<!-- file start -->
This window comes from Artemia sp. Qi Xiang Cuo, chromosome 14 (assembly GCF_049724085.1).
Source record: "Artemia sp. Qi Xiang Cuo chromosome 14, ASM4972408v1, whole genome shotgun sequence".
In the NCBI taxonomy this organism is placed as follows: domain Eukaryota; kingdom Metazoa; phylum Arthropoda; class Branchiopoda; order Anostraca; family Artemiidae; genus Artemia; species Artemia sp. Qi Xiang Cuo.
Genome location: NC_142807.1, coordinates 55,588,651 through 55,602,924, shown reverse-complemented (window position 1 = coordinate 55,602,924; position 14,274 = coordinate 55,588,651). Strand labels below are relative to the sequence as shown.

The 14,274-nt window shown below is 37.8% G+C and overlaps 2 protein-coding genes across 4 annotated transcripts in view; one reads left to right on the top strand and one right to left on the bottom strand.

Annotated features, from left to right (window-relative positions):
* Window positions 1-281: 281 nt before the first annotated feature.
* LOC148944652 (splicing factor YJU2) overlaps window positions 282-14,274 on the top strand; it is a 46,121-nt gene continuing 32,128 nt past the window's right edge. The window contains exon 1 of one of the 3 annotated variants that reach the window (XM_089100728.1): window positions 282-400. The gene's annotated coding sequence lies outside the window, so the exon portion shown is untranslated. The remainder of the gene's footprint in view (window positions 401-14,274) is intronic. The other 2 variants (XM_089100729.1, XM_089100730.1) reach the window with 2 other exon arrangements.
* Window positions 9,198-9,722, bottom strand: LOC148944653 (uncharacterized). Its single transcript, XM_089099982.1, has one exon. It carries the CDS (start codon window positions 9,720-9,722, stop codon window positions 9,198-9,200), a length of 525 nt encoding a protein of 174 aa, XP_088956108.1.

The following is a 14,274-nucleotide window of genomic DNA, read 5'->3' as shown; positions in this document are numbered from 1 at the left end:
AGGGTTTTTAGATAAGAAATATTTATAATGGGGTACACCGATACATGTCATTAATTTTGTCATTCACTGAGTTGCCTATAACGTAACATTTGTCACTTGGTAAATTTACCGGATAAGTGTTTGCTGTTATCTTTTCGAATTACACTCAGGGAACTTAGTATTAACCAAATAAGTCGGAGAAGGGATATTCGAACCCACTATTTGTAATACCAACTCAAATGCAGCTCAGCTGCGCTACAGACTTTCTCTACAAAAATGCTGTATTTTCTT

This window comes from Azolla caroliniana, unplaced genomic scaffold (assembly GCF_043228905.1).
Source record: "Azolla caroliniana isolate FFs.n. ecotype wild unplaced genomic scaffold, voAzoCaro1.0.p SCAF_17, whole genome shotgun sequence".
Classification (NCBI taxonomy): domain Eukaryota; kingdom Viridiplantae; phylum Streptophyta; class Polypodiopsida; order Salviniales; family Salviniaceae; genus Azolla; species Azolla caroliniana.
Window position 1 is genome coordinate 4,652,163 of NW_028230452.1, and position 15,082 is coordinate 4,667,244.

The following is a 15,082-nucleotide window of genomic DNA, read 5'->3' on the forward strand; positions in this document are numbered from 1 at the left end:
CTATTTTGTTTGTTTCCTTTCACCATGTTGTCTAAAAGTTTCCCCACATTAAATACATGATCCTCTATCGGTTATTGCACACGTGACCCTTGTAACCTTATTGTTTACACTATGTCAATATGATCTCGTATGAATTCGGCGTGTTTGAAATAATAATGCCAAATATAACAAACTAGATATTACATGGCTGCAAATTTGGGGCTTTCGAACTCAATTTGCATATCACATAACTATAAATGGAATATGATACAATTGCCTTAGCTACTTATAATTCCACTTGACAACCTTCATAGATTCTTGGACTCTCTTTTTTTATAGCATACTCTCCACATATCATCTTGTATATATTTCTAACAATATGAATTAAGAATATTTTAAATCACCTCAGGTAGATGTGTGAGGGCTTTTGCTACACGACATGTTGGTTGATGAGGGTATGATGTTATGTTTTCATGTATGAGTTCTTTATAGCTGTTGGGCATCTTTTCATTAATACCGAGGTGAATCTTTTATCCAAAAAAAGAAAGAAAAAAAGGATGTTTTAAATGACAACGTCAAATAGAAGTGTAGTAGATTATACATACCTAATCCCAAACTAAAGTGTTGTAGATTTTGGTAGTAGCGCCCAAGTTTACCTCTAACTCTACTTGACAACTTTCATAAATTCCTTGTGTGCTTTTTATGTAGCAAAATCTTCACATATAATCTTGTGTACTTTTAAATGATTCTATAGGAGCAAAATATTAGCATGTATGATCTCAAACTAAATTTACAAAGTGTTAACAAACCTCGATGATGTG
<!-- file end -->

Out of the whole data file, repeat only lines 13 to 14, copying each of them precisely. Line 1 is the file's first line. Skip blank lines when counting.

Source record: "Azolla caroliniana isolate FFs.n. ecotype wild unplaced genomic scaffold, voAzoCaro1.0.p SCAF_17, whole genome shotgun sequence".
Classification (NCBI taxonomy): domain Eukaryota; kingdom Viridiplantae; phylum Streptophyta; class Polypodiopsida; order Salviniales; family Salviniaceae; genus Azolla; species Azolla caroliniana.